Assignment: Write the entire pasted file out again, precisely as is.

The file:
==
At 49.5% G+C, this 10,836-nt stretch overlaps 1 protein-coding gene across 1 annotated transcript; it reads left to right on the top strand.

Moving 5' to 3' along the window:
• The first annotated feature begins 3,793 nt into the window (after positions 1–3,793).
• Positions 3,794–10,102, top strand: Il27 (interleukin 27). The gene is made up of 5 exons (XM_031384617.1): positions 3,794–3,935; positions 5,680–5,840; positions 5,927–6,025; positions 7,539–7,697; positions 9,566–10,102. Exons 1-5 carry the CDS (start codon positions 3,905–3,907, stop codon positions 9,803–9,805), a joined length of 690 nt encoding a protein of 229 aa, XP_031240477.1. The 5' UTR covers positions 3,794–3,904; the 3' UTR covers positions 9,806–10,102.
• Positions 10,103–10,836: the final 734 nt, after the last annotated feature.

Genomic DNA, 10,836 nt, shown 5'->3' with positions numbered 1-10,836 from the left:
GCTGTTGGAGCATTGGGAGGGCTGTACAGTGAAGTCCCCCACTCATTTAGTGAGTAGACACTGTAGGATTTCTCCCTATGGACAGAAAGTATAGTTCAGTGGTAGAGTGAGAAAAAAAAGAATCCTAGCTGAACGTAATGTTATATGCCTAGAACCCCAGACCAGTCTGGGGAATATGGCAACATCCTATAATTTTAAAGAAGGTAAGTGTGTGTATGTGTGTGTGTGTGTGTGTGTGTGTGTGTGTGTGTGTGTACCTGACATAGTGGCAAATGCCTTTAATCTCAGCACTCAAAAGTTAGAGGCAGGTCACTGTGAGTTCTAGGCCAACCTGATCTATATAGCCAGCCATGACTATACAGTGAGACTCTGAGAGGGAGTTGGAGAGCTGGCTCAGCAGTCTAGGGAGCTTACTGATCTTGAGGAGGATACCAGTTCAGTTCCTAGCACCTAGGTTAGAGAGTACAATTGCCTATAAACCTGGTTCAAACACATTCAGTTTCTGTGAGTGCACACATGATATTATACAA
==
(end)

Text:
At 49.5% G+C, this 10,836-nt stretch overlaps 1 protein-coding gene across 1 annotated transcript; it reads left to right on the top strand.

Moving 5' to 3' along the window:
• The first annotated feature begins 3,793 nt into the window (after positions 1–3,793).
• Positions 3,794–10,102, top strand: Il27 (interleukin 27). The gene is made up of 5 exons (XM_031384617.1): positions 3,794–3,935; positions 5,680–5,840; positions 5,927–6,025; positions 7,539–7,697; positions 9,566–10,102. Exons 1-5 carry the CDS (start codon positions 3,905–3,907, stop codon positions 9,803–9,805), a joined length of 690 nt encoding a protein of 229 aa, XP_031240477.1. The 5' UTR covers positions 3,794–3,904; the 3' UTR covers positions 9,806–10,102.
• Positions 10,103–10,836: the final 734 nt, after the last annotated feature.

Genomic DNA, 10,836 nt, shown 5'->3' with positions numbered 1-10,836 from the left:
GCTGTTGGAGCATTGGGAGGGCTGTACAGTGAAGTCCCCCACTCATTTAGTGAGTAGACACTGTAGGATTTCTCCCTATGGACAGAAAGTATAGTTCAGTGGTAGAGTGAGAAAAAAAAGAATCCTAGCTGAACGTAATGTTATATGCCTAGAACCCCAGACCAGTCTGGGGAATATGGCAACATCCTATAATTTTAAAGAAGGTAAGTGTGTGTATGTGTGTGTGTGTGTGTGTGTGTGTGTGTGTGTGTGTGTACCTGACATAGTGGCAAATGCCTTTAATCTCAGCACTCAAAAGTTAGAGGCAGGTCACTGTGAGTTCTAGGCCAACCTGATCTATATAGCCAGCCATGACTATACAGTGAGACTCTGAGAGGGAGTTGGAGAGCTGGCTCAGCAGTCTAGGGAGCTTACTGATCTTGAGGAGGATACCAGTTCAGTTCCTAGCACCTAGGTTAGAGAGTACAATTGCCTATAAACCTGGTTCAAACACATTCAGTTTCTGTGAGTGCACACATGATATTATACAA